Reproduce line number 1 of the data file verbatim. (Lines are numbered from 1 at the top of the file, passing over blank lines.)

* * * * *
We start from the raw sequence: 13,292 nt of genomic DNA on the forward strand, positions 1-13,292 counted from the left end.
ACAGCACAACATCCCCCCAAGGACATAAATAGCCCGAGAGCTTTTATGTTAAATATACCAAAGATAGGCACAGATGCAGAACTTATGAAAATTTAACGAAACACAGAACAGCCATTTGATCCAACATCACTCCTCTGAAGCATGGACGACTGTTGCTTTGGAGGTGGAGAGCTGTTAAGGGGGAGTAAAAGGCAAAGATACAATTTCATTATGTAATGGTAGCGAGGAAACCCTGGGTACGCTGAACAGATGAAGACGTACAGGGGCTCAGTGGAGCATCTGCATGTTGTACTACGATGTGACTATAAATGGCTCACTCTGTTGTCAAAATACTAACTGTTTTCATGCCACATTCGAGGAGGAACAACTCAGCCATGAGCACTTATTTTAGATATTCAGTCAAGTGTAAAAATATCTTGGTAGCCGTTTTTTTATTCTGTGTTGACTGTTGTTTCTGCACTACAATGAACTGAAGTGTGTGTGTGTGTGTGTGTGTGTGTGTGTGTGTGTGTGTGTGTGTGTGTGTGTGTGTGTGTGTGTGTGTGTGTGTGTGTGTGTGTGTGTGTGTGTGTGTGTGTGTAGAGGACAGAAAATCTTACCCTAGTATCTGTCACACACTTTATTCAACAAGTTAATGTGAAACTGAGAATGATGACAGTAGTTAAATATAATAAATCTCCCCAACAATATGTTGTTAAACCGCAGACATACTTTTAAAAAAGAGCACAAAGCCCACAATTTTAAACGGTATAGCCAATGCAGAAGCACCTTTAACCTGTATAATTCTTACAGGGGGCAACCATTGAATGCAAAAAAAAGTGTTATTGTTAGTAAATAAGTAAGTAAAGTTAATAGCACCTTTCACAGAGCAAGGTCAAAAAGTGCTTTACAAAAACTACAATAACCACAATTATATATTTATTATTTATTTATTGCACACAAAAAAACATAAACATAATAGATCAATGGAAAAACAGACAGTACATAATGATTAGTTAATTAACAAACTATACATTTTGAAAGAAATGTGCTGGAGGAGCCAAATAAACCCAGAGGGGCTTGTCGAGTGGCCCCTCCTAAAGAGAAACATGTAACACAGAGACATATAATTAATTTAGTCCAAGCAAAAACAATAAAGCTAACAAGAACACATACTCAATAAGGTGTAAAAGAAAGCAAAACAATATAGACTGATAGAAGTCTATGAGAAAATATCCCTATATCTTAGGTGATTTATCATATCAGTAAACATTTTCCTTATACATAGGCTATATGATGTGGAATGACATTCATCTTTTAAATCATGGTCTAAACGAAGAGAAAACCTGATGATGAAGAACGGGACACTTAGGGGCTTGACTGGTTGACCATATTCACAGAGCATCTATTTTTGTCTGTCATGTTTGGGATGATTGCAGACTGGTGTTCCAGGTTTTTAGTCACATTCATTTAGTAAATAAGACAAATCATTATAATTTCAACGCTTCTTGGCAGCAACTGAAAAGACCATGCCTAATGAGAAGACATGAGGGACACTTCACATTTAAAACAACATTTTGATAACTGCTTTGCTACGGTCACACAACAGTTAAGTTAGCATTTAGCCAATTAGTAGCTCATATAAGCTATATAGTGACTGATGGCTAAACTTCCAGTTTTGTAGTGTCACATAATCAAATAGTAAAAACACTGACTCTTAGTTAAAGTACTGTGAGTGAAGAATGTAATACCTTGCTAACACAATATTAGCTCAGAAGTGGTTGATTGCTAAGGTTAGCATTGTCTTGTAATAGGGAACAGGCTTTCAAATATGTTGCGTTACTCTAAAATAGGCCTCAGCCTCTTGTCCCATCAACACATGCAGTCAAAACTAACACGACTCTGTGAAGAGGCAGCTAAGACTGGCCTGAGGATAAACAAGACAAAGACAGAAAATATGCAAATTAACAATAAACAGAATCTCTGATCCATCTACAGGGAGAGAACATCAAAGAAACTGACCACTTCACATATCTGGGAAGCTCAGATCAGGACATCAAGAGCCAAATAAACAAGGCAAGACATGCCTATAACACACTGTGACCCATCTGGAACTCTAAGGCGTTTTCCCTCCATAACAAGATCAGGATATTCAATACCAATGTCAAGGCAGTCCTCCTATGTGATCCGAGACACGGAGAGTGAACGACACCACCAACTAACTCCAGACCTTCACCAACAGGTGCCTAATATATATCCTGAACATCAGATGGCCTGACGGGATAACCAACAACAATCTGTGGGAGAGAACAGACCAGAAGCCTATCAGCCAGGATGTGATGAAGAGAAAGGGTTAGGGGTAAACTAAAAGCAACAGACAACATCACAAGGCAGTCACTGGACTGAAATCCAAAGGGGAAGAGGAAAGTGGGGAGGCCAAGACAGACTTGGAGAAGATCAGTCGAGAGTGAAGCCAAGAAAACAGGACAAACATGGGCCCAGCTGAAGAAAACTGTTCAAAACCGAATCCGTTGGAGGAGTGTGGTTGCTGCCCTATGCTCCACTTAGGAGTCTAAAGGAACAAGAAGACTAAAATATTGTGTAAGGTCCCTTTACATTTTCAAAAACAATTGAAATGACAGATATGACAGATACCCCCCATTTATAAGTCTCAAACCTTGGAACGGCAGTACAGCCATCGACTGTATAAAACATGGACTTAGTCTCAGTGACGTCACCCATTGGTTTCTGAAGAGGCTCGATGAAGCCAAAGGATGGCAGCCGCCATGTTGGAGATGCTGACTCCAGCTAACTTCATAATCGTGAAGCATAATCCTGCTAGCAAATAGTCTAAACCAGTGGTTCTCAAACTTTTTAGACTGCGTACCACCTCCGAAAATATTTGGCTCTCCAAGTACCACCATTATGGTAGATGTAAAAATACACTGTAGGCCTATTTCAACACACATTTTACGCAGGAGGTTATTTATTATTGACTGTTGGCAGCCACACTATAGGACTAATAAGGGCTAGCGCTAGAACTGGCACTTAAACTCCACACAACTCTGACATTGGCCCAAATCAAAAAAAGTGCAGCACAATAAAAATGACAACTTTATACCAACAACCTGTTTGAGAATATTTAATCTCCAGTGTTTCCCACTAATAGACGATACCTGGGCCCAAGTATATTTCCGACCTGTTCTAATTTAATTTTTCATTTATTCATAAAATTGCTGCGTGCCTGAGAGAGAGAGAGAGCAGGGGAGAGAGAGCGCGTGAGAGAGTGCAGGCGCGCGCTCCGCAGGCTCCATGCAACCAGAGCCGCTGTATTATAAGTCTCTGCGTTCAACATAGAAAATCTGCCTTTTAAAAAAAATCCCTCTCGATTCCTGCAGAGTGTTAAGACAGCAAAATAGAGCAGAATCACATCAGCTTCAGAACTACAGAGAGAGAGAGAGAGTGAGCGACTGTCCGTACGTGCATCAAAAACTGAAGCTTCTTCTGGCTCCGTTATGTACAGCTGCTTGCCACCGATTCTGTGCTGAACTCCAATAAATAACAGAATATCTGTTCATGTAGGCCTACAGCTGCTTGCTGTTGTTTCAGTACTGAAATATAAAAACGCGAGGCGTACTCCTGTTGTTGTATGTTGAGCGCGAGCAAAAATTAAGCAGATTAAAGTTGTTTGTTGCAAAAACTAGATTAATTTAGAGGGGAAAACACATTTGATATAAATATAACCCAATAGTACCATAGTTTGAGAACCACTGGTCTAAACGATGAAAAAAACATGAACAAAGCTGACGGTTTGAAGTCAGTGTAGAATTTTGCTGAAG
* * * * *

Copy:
We start from the raw sequence: 13,292 nt of genomic DNA on the forward strand, positions 1-13,292 counted from the left end.